how much of our fiction is “true”?

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I was once asked during a reading if some of my fiction novel, Makara, actually happened to me.

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 My answer was complex, because some exciting events in the novel were stories that a friend told me about his own life, and many of the locations were places I’ve lived in for a period of days to years.  And the myths I stole from?  The myths were real one day, long, long ago, weren’t they?!

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In all honesty, all of my characters were probably people I knew at some point in my life, and it’s like my brain was a blender, and I threw in a little of my dad, an ex lover, a close friend, mixed it up and got one character.  Then I did another blend for someone else.  I don’t always know I’m writing about specific people at all—until someone I am close to notices it, and then tells me.

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I love writing fiction (and poetry), because we can be artists with our memories.  We can write very close to a real story, but surround it with something different, another country or make it happen to an old god or goddess.  We can do anything with our writing.  I believe fiction is more true than non-fiction, or memoir, because we aren’t limited by our realities, and our emotions themselves can be allowed to speak unrestrained.

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One of my favorite books as a college student was The Things They Carried by Tim O’Brien, where he often blurs fact and fiction.  He wrote an amazing passage about killing someone, then later, he actually admitted that he didn’t kill anyone in Vietnam, but his experience was so vividly horrific, that it FELT like he did kill someone.  He describes that feeling as “story-truth” in these quotes from the book:

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“I want you to feel what I felt. I want you to know why story-truth is truer sometimes than happening-truth.”

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“It wasn’t a question of deceit.  Just the opposite; he wanted to heat up the truth, to make it burn so hot that you would feel exactly what he felt.”

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His words were—and are—incredibly powerful to me.  I realize that through my fiction and my poetry, I am perhaps telling a deeper “memoir” of my life than the actual memoirs I’ve written.  If you ask two or three siblings to tell a story about the same event of their childhood, you will probably get two or three different stories that may not even appear related.  I don’t think any of us truly remembers things that happened in our past accurately.  But I believe the way we remember is more true to our hearts and minds, because that’s the scene that plays over and over in our heads, that’s the memory we are haunted by, that’s the memory we grow and learn from, that’s the memory we believe.

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What O’Brien is talking about when he describes how one of his characters liked to “heat up the truth” is the importance of writing an exaggerated story in order to make the reader FEEL the intensity of a moment without actually being there in the jungle with him.  I’ve done the same thing in my own writing, where I describe something with over-dramatization so that it brings the action right into someone’s mind and makes them feel what the characters are feeling.  Jeanette Winterson does this via magical realism in The Passion, when she describes a woman sneaking into her lover’s apartment to steal back her own heart.  We don’t physically give our hearts away when we fall in love, but we certainly do it emotionally.  Magical realism is all about emotional truth.  In One Hundred Years of Solitude, Gabriel Garcí­a Márquez uses magical realism like a literary  surgeon:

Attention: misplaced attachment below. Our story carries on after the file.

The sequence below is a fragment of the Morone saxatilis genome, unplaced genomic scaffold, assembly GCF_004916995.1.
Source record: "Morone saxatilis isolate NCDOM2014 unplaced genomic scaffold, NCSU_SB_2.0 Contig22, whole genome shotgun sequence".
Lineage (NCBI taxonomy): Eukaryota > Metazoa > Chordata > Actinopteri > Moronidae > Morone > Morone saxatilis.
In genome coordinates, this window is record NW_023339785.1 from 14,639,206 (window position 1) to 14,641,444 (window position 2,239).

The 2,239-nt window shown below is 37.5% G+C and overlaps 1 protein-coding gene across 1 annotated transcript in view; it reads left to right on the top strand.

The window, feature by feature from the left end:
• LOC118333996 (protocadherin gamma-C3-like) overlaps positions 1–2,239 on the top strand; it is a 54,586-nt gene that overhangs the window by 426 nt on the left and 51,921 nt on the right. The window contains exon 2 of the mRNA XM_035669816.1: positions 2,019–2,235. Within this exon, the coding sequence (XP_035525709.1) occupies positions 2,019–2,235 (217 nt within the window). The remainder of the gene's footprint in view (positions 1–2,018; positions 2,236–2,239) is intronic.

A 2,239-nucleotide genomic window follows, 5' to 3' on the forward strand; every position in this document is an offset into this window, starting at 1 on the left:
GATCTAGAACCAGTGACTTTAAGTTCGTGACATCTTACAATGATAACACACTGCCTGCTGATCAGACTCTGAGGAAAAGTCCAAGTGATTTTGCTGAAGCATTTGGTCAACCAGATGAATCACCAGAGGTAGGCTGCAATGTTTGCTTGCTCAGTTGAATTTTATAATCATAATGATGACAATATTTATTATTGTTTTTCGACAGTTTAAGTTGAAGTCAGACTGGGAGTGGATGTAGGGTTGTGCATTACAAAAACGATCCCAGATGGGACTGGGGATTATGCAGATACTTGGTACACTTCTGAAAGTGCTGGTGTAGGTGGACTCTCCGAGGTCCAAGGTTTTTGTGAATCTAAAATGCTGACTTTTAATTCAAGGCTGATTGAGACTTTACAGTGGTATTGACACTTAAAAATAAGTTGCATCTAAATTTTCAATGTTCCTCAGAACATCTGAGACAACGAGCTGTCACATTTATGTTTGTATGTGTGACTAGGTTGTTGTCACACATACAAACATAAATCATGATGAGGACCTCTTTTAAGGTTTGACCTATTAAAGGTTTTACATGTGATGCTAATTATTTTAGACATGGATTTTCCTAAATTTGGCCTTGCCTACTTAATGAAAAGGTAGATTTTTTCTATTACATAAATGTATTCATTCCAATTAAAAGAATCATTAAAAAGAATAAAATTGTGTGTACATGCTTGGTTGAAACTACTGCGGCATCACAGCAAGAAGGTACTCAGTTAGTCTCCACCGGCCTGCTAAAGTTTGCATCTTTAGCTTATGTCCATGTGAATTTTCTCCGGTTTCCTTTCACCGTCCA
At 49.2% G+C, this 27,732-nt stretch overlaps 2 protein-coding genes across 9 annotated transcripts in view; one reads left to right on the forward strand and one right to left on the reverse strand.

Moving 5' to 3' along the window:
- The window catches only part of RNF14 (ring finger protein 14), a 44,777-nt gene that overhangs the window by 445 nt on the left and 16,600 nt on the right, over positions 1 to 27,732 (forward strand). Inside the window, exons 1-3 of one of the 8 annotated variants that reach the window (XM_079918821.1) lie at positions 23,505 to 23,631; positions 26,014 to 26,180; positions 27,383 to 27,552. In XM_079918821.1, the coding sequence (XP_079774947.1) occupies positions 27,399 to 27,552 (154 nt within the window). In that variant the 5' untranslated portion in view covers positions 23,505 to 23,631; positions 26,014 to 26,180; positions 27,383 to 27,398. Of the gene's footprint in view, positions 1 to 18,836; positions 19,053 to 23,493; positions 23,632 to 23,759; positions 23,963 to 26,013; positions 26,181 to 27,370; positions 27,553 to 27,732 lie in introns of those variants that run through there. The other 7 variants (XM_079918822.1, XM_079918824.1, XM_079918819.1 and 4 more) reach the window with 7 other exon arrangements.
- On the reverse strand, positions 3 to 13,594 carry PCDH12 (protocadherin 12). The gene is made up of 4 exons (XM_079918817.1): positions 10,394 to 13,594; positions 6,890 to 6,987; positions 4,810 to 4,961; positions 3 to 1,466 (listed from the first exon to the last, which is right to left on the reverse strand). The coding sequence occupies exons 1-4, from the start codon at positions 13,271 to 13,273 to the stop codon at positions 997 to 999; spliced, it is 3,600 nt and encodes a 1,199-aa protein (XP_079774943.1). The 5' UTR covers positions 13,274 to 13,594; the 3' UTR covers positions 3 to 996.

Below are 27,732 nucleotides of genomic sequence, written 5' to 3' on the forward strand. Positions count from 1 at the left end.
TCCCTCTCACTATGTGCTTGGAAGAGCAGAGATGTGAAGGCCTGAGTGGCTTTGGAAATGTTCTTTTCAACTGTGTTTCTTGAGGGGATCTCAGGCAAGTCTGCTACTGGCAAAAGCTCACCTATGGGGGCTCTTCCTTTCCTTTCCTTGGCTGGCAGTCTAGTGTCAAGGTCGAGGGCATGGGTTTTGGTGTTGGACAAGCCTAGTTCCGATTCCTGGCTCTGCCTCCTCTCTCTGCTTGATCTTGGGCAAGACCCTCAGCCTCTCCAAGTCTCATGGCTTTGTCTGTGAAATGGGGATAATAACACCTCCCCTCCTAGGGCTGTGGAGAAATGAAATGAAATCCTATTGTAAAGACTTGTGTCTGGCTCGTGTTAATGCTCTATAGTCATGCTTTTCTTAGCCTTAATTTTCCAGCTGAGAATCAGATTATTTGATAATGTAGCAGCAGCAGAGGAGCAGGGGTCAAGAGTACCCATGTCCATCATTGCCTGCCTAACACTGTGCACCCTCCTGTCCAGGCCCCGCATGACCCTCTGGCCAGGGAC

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“He pleaded so much that he lost his voice.  His bones began to fill with words.”

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“Wherever they might be they always remember that the past was a lie, that memory has no return, that every spring gone by could never be recovered, and that the wildest and most tenacious love was an ephemeral truth in the end.”

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I believe in all stories—even the ones about dragons, unicorns, or shape-shifters, because they may be fantastical or unrealistic, but they come from someone’s memories.  All of our myths and fairy tales come from a blend of our lives, our dreams, and our nightmares.  We are emotional creatures who are rarely limited by our bodies.  Through our stories, we tell each other about what has already happened to us and what we wish would happen or what we don’t wish would happen.  That, to me, is much more valuable than simple facts, or what O’Brien calls “happening-truth.”  I want the “story-truth,” the emotional tales we can only tell through characters, through dogs or gods, through twisting the facts into something we can sing, weep over, or shout out in prayer, because we’ve taken a memory and we’ve transformed it into a legend.

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Four books you should read if you liked this post:

The Things They Carried by Tim O’Brien

The Passion by Jeanette Winterson

Lighthousekeeping by Jeanette Winterson

One Hundred Years of Solitude by Gabriel Garcí­a Márquez

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